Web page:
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TUSCAN ROMAGNA

TUSCAN ROMAGNA

Pristine and waiting to be discovered, this area is an extraordinary combination of history and nature.  The Montone Valley joins Romagna and Tuscany in a series of gentle rolling hills, an area rich in precious finds which have maintained their pristine character until today.  This valley was part of Tuscany until it was annexed to the Province of Forlì in 1923.

The history of the picturesque village of Castrocaro Terme goes back as far as Roman times.  It is dominated by a fortress, which today hosts an important Medieval Museum, home of a permanent historical exhibition and of the “Strada dei Vini e dei Sapori” Wine Cellar.

First becoming famous as the town of curative waters and muds in the last century, Castrocaro Terme knew of its good fortune as early as 1400.  In 1938 a state-of-the-art hot springs complex was inaugurated. 

The project called for the construction of three basic buildings for the Thermal City: a bathing facility, the Grand Hotel and the Amusement Pavilion.  Realization of the project was entrusted to the engineer Diego Corsani, who in turn engaged the architect Tito Chini for artistic advice; the hand of Chini is indeed evident in every aspect of the complex.

CASTROCARO E TERRA DEL SOLE

CASTROCARO E TERRA DEL SOLE

The history of Castrocaro is connected to that of its ancient fortress, whose imposing presence dominates the entire village.  In medieval times it was the main urban center of the Romagnolo hinterland.  In the High Middle Ages, the cliff on which the Fortress was built marked the border separating the Lombard Kingdom from Byzantine lands; in this same period the foundation stones were laid of the tower that still today overlooks the town.  From 1118 the castle was in possession of the Counts of Castrocaro, who transformed it into a solid fortress with crucial strategic importance, so much so that it even hosted Emperor Federico Barbarossa.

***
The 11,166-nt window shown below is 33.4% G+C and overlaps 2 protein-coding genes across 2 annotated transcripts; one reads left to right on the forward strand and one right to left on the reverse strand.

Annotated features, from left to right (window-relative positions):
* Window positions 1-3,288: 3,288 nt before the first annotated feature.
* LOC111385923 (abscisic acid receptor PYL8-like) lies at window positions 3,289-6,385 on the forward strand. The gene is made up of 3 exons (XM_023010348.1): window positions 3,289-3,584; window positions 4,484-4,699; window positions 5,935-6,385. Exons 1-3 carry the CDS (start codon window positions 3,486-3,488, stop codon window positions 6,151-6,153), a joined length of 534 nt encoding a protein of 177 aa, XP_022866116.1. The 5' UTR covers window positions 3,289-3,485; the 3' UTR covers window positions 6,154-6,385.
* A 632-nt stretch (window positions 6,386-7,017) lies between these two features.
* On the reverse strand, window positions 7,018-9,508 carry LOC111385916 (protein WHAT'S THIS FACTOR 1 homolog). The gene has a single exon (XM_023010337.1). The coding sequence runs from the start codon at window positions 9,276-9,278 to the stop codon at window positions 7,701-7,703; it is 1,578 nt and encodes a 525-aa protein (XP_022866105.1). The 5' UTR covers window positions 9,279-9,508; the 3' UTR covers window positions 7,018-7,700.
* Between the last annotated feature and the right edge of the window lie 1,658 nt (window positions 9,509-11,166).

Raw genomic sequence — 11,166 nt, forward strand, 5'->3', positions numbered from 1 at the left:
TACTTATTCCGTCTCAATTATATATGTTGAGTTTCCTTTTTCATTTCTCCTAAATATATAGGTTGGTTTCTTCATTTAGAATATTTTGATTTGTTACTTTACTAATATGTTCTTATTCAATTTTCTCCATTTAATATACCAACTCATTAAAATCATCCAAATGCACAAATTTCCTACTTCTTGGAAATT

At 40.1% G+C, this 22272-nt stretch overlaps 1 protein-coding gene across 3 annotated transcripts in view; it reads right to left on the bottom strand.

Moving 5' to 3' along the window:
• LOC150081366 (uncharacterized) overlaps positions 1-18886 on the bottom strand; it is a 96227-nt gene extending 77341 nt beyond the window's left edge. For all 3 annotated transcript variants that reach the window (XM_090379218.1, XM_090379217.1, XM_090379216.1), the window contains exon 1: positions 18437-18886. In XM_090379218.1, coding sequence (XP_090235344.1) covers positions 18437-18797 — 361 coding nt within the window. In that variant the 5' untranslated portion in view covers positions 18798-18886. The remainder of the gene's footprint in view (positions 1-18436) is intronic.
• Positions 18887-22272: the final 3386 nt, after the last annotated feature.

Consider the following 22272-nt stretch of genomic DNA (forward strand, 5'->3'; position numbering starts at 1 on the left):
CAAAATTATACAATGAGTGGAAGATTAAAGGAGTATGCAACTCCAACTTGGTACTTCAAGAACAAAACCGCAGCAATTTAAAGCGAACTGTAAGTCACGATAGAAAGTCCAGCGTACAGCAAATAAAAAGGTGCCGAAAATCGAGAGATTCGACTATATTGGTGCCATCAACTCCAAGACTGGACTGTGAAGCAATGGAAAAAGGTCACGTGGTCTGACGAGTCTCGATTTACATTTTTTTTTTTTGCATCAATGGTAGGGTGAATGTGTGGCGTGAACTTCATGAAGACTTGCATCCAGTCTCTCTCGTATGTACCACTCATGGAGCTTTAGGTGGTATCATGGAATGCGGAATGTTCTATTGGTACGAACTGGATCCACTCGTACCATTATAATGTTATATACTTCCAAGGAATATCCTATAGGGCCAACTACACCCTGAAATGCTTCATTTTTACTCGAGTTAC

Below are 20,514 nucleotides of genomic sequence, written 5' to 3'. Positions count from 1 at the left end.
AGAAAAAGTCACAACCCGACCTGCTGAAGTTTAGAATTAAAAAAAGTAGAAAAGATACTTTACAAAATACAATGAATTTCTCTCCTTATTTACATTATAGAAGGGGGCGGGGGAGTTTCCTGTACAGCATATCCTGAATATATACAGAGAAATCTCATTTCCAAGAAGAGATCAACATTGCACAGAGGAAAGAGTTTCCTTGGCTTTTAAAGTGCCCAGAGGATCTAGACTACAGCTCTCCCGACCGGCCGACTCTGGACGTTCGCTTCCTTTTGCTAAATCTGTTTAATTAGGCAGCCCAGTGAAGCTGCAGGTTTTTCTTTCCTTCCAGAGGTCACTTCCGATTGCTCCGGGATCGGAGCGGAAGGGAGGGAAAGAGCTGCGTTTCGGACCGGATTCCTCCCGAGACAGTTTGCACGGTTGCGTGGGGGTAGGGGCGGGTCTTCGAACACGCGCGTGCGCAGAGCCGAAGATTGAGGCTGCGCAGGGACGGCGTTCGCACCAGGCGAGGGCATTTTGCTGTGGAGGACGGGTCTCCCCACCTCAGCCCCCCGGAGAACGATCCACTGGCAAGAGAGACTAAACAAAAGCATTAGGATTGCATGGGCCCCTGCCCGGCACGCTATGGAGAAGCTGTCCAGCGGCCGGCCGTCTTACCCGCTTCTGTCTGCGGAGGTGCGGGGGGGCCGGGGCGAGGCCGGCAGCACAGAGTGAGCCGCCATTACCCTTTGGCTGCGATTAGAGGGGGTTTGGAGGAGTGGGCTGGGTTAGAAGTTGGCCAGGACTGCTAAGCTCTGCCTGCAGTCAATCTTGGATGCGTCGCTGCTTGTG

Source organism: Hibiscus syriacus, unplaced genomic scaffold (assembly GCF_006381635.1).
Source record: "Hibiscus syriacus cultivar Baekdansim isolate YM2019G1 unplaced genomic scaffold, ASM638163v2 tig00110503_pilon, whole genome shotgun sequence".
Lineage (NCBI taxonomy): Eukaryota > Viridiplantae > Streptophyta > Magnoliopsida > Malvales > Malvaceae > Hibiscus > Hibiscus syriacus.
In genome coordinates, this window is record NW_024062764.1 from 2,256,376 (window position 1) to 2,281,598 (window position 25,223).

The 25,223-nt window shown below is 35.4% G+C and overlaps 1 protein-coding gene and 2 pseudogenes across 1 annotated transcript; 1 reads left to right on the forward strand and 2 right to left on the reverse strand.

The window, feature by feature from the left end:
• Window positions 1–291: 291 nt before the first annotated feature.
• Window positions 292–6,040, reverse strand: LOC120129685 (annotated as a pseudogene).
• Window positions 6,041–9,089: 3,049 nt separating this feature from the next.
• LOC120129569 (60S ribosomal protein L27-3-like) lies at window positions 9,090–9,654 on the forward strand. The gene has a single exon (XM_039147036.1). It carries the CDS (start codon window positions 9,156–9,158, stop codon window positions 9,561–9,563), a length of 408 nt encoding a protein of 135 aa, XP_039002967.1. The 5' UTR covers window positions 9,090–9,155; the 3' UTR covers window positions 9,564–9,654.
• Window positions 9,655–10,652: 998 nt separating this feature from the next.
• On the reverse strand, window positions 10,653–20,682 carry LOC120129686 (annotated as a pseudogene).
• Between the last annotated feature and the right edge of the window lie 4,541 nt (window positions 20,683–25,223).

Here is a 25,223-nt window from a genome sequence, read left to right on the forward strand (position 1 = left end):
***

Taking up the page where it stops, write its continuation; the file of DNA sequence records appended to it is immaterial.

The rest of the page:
On more than one occasion the Papacy claimed rights to the Fortress, which it however failed to obtain until the death of Barbarossa.  In the 14th century the Fortress was still the object of contention between local rulers and the Papal States, until in 1403 Castrocaro was annexed by the Florentine Republic, remaining an important center of Florentine Romagna until the beginning of the 17th century.  In the following centuries, the Fortress was neither used nor inhabited and was therefore left unchanged.  Since its restoration, which was completed in 1999, it stands as an authentic medieval fortress that has survived the oblivion of time, as if “frozen for centuries.”

The Terra del Sole represents the “ideal city” imagined by the Renaissance, fruit of those Humanists who placed man at the center of the universe. Like its counterpart Pienza in the Orcia Valley, the town is a rare exemplar of urban design “on a human scale.”  It is a town which still has much to teach us, both for its layout, characterized by symmetry and the use of perspective, and for its intelligent harmonization of space and volume.  The Fortress City was commissioned by Cosimo de’ Medici, first Grand Duke of Tuscany, who both named and “designed” the area of the new fortress-city, having visited this border region of his state.  As early as 1 February 1564 he had the lands “where the new Terra del Sole was to be built” surveyed and appraised.  The “Housing Notice” of 18 August 1565 reads:  “It is the wish of His Serene Highness the Prince of Florence and Siena to construct a new town, with encircling walls, gates and fortresses, on a suitable site and strictly in accordance with his intentions.”  The town would become the seat of the Grand Ducal Commissioner in 1579, the year of its inauguration, and later provincial capital of Florentine Romagna, which was abolished in 1784.